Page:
How to Maintain Your Boundaries with a Chatty Co-Worker

Two men talking at a desk

Patrick was noticeably upset as he sat down for our coaching session. “I’m at my wit’s end,” he said, shaking his head. He’d had another planning session earlier with a marketer on his team. Although Patrick enjoyed working with this person most of the time, he was unhappy about the fact that their one-on-one meetings typically lasted 20 or 30 minutes longer than they were intended to, which made him late for his next appointment. His chatty co-worker tended to digress from the topic at hand, rambling at great length and monopolizing the conversation.

Maybe you can relate to Patrick’s struggle. We’ve all had the experience of working with someone who doesn’t seem to understand that they talk too much. This could be someone who hits you with direct messages throughout the day, drops by your desk uninvited to volunteer information about their weekend plans in great detail, or calls you and asks to talk for 10 minutes, then keeps you on the phone for a solid hour.

It was readily apparent to me, as Patrick’s coach, that he would benefit from establishing strong boundaries with his colleagues. But when I suggested this to Patrick, he was resistant. “It’s draining to interact with her sometimes, and that’s unfortunate. But the last thing I want to do is make him feel bad. We have to maintain a decent working relationship, and I don’t want to jeopardize that.” Patrick’s concerns were unsurprising to me since many of my clients have expressed similar sentiments.

The professionals and leaders I coach are “Sensitive Strivers,” which is my term for highly sensitive people who are also high achievers. Sensitive strivers are empathetic and strongly attuned to emotional dynamics, which is part of why they’re such strong leaders. But those same traits can also degenerate into conflict avoidance and people-pleasing.

If you’re concerned about damaging your relationship with your chatty co-worker, think about the price you’ll pay if nothing changes. It may seem like you’re taking the high road and being patient or generous when you let them waste your time by rambling on, but in reality, you’re building toxic resentment that will harm you personally and professionally. There are many different reasons that people over-talk (anxiety, disorganization, and ego, among others), but regardless of the root cause, you have to honor your own needs and protect your team by setting boundaries with diplomacy and compassion so that you are able to work.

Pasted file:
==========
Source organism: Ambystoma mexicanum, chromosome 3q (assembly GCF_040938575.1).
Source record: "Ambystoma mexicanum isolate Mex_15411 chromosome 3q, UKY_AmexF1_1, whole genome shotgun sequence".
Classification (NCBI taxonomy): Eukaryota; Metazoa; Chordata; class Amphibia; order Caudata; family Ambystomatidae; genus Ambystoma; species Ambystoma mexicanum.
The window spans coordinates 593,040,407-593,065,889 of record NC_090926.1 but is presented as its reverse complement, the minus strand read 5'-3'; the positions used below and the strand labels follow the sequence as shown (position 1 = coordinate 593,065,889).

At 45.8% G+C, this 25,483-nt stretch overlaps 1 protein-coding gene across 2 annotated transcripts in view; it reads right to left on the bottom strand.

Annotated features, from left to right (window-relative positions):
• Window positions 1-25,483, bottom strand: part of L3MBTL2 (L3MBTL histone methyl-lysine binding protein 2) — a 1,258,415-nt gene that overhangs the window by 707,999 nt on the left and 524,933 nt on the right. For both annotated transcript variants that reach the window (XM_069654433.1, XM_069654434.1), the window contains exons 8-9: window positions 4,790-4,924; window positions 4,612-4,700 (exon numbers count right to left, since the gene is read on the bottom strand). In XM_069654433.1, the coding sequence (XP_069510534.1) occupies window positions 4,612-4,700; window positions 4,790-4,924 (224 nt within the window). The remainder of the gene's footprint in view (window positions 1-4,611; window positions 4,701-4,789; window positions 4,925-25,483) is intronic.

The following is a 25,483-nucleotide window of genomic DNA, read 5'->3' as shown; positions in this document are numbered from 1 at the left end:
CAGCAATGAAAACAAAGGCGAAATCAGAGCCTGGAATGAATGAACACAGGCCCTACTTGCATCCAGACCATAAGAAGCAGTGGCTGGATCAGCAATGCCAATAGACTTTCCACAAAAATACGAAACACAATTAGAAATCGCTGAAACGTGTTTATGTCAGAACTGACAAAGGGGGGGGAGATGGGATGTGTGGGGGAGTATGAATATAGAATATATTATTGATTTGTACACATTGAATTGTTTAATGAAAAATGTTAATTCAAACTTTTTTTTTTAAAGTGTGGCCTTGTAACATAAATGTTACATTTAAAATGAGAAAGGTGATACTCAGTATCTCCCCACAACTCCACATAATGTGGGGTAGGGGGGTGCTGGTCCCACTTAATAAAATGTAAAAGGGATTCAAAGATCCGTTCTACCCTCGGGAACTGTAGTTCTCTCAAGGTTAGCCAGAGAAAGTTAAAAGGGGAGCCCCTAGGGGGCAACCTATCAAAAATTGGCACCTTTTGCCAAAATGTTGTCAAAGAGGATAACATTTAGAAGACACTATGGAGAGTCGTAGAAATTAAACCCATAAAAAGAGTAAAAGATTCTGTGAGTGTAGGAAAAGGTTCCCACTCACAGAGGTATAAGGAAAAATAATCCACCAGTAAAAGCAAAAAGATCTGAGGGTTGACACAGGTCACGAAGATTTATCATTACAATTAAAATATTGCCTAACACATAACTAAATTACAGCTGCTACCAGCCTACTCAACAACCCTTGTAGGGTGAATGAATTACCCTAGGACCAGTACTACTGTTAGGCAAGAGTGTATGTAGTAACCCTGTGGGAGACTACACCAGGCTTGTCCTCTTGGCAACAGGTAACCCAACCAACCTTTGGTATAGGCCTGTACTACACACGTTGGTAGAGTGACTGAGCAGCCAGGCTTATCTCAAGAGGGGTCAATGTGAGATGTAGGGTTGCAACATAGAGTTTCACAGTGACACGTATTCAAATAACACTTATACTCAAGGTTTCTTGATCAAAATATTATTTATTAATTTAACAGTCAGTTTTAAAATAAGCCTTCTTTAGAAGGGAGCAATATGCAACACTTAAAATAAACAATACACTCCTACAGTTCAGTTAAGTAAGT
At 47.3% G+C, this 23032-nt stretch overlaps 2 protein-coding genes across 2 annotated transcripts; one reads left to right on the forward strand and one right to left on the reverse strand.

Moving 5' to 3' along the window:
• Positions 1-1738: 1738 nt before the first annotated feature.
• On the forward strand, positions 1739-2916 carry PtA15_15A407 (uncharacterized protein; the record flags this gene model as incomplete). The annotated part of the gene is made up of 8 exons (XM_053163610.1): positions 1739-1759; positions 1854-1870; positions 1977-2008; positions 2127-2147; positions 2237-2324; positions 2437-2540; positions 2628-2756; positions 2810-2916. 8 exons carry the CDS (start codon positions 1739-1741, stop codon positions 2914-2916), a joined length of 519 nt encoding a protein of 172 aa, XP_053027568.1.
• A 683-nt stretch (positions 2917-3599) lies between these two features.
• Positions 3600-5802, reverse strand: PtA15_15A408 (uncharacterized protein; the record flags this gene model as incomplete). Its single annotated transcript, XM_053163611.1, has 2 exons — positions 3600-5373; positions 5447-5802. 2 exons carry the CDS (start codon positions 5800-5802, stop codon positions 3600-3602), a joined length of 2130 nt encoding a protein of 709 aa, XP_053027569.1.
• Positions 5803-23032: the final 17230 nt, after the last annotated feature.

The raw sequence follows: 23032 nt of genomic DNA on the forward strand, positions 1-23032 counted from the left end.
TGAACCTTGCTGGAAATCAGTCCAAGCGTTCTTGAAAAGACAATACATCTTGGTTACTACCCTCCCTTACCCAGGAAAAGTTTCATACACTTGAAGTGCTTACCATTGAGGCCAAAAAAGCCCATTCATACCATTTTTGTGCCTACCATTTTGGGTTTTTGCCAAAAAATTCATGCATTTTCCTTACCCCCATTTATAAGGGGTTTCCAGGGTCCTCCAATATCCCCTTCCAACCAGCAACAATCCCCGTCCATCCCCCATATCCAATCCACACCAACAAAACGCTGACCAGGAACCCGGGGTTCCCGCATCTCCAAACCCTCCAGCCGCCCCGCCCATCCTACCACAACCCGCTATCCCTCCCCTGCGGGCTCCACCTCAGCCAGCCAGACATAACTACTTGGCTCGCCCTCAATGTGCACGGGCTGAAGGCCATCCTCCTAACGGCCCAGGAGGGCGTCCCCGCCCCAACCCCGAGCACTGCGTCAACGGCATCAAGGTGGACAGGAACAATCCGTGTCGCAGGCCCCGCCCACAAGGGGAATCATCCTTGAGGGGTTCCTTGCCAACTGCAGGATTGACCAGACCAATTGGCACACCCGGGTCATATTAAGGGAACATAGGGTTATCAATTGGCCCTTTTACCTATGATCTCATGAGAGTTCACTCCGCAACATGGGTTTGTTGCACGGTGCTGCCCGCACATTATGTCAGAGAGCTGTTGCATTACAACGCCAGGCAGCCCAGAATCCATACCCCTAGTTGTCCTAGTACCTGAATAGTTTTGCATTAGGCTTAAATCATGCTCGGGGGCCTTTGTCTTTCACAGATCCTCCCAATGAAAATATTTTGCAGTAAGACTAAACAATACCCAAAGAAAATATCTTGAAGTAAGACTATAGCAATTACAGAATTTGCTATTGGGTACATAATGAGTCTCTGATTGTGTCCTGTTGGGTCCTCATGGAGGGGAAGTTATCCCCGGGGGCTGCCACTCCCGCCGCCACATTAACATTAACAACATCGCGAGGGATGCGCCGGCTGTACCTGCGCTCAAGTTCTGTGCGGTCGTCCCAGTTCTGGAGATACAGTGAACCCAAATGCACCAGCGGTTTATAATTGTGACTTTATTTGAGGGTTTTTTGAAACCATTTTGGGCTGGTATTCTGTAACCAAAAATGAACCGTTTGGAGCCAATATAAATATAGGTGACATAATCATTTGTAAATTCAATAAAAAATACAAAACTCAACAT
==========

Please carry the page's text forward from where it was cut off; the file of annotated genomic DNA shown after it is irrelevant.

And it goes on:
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6 Ways to Maintain Boundaries with a Chatty Co-Worker

Anticipate their request.

Reflect for a moment upon the long-winded, chatty co-worker with whom you interact regularly. By being mindful of who these individuals are, you can prepare in advance for your encounters with them. Right at the start of your conversation, express your boundary. Set a clear time limit on the interaction by saying something like, “There’s something else I have to attend to at the top of the hour,” or “I want to warn you in advance that I can only talk for 10 minutes.”

There’s no need to explain why you’re putting a limit on your time with them. Your need to complete your tasks, rest, or take a break is more than enough of a reason. When you set a boundary, it’s important to enforce it and end the meeting when you said you would. If you let them go on beyond the time you mentioned, you’re teaching that person that they don’t have to honor your requests or even take them seriously.

Signal your close.

If you’ve told your coworker that you can only meet for an hour, then be sure to mention that at the 45-minute point and start to summarize. You might say something like, “In the 15 minutes we have left, why don’t we turn our focus to our next steps. I’m hearing that I’ll be responsible for X while you tackle Y.” Another possibility is to use a coaching angle, and ask an open-ended question like, “We’re reaching the end of our meeting. To wrap up our time together, I’d love to hear your main takeaways from what we’ve discussed today.”